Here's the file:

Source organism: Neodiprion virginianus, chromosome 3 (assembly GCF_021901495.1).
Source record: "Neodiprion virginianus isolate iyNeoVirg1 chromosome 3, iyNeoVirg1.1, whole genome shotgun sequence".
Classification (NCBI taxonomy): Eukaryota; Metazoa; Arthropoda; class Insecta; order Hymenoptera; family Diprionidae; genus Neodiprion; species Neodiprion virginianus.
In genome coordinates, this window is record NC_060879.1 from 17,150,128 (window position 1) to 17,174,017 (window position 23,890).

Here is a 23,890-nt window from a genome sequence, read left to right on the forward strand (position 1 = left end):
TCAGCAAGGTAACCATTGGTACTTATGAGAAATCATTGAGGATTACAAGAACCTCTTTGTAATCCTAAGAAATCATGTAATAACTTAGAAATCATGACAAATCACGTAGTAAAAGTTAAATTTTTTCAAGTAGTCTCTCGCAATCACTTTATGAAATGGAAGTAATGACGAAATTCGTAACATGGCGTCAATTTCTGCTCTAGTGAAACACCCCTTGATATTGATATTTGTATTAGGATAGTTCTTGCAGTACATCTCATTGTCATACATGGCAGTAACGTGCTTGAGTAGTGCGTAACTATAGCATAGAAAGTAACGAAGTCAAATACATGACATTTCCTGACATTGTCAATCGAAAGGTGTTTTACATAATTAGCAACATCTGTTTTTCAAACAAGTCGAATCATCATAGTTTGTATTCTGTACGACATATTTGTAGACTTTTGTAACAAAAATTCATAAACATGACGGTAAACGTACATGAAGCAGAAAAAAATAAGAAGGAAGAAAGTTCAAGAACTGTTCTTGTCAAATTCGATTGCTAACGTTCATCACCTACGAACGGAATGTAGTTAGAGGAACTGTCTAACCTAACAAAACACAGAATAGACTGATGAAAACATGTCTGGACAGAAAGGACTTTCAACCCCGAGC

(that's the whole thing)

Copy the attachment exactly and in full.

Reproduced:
Source organism: Neodiprion virginianus, chromosome 3 (assembly GCF_021901495.1).
Source record: "Neodiprion virginianus isolate iyNeoVirg1 chromosome 3, iyNeoVirg1.1, whole genome shotgun sequence".
Classification (NCBI taxonomy): Eukaryota; Metazoa; Arthropoda; class Insecta; order Hymenoptera; family Diprionidae; genus Neodiprion; species Neodiprion virginianus.
In genome coordinates, this window is record NC_060879.1 from 17,150,128 (window position 1) to 17,174,017 (window position 23,890).

Here is a 23,890-nt window from a genome sequence, read left to right on the forward strand (position 1 = left end):
TCAGCAAGGTAACCATTGGTACTTATGAGAAATCATTGAGGATTACAAGAACCTCTTTGTAATCCTAAGAAATCATGTAATAACTTAGAAATCATGACAAATCACGTAGTAAAAGTTAAATTTTTTCAAGTAGTCTCTCGCAATCACTTTATGAAATGGAAGTAATGACGAAATTCGTAACATGGCGTCAATTTCTGCTCTAGTGAAACACCCCTTGATATTGATATTTGTATTAGGATAGTTCTTGCAGTACATCTCATTGTCATACATGGCAGTAACGTGCTTGAGTAGTGCGTAACTATAGCATAGAAAGTAACGAAGTCAAATACATGACATTTCCTGACATTGTCAATCGAAAGGTGTTTTACATAATTAGCAACATCTGTTTTTCAAACAAGTCGAATCATCATAGTTTGTATTCTGTACGACATATTTGTAGACTTTTGTAACAAAAATTCATAAACATGACGGTAAACGTACATGAAGCAGAAAAAAATAAGAAGGAAGAAAGTTCAAGAACTGTTCTTGTCAAATTCGATTGCTAACGTTCATCACCTACGAACGGAATGTAGTTAGAGGAACTGTCTAACCTAACAAAACACAGAATAGACTGATGAAAACATGTCTGGACAGAAAGGACTTTCAACCCCGAGC